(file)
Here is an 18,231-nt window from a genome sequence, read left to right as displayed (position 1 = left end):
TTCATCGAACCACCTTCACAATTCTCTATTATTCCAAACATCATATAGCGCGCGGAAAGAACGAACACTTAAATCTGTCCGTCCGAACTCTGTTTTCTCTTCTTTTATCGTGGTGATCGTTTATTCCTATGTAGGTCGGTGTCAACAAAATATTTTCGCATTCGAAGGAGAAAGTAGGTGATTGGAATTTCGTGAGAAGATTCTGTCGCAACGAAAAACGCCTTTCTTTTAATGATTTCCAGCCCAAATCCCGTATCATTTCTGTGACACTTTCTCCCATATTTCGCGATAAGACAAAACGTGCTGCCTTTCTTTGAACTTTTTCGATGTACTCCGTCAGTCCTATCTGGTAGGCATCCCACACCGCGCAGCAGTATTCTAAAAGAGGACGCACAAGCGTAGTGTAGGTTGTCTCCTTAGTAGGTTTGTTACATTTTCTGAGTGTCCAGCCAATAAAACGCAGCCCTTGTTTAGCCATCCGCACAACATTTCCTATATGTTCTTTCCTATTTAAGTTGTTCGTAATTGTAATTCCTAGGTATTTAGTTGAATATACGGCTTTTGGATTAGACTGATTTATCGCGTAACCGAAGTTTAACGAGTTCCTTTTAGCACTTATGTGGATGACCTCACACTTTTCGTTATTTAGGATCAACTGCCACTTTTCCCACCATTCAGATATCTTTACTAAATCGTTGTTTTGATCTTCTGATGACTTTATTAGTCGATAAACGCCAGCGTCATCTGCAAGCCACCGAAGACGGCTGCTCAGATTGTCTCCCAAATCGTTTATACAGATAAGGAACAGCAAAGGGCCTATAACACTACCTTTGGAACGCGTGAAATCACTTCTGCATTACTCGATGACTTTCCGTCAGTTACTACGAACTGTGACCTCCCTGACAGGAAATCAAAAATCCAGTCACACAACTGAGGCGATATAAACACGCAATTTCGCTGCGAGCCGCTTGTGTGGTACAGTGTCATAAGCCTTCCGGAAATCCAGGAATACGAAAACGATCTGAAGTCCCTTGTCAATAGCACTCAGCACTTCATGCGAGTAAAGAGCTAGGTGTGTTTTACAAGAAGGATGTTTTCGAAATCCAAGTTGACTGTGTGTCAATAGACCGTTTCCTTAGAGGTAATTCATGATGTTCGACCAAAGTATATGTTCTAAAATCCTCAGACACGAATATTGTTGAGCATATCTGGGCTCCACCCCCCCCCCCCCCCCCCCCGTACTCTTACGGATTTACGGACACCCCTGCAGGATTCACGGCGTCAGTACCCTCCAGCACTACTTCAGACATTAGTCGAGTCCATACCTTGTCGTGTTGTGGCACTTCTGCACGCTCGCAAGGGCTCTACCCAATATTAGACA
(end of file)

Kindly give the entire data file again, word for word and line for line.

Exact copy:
Here is an 18,231-nt window from a genome sequence, read left to right as displayed (position 1 = left end):
TTCATCGAACCACCTTCACAATTCTCTATTATTCCAAACATCATATAGCGCGCGGAAAGAACGAACACTTAAATCTGTCCGTCCGAACTCTGTTTTCTCTTCTTTTATCGTGGTGATCGTTTATTCCTATGTAGGTCGGTGTCAACAAAATATTTTCGCATTCGAAGGAGAAAGTAGGTGATTGGAATTTCGTGAGAAGATTCTGTCGCAACGAAAAACGCCTTTCTTTTAATGATTTCCAGCCCAAATCCCGTATCATTTCTGTGACACTTTCTCCCATATTTCGCGATAAGACAAAACGTGCTGCCTTTCTTTGAACTTTTTCGATGTACTCCGTCAGTCCTATCTGGTAGGCATCCCACACCGCGCAGCAGTATTCTAAAAGAGGACGCACAAGCGTAGTGTAGGTTGTCTCCTTAGTAGGTTTGTTACATTTTCTGAGTGTCCAGCCAATAAAACGCAGCCCTTGTTTAGCCATCCGCACAACATTTCCTATATGTTCTTTCCTATTTAAGTTGTTCGTAATTGTAATTCCTAGGTATTTAGTTGAATATACGGCTTTTGGATTAGACTGATTTATCGCGTAACCGAAGTTTAACGAGTTCCTTTTAGCACTTATGTGGATGACCTCACACTTTTCGTTATTTAGGATCAACTGCCACTTTTCCCACCATTCAGATATCTTTACTAAATCGTTGTTTTGATCTTCTGATGACTTTATTAGTCGATAAACGCCAGCGTCATCTGCAAGCCACCGAAGACGGCTGCTCAGATTGTCTCCCAAATCGTTTATACAGATAAGGAACAGCAAAGGGCCTATAACACTACCTTTGGAACGCGTGAAATCACTTCTGCATTACTCGATGACTTTCCGTCAGTTACTACGAACTGTGACCTCCCTGACAGGAAATCAAAAATCCAGTCACACAACTGAGGCGATATAAACACGCAATTTCGCTGCGAGCCGCTTGTGTGGTACAGTGTCATAAGCCTTCCGGAAATCCAGGAATACGAAAACGATCTGAAGTCCCTTGTCAATAGCACTCAGCACTTCATGCGAGTAAAGAGCTAGGTGTGTTTTACAAGAAGGATGTTTTCGAAATCCAAGTTGACTGTGTGTCAATAGACCGTTTCCTTAGAGGTAATTCATGATGTTCGACCAAAGTATATGTTCTAAAATCCTCAGACACGAATATTGTTGAGCATATCTGGGCTCCACCCCCCCCCCCCCCCCCCCCGTACTCTTACGGATTTACGGACACCCCTGCAGGATTCACGGCGTCAGTACCCTCCAGCACTACTTCAGACATTAGTCGAGTCCATACCTTGTCGTGTTGTGGCACTTCTGCACGCTCGCAAGGGCTCTACCCAATATTAGACA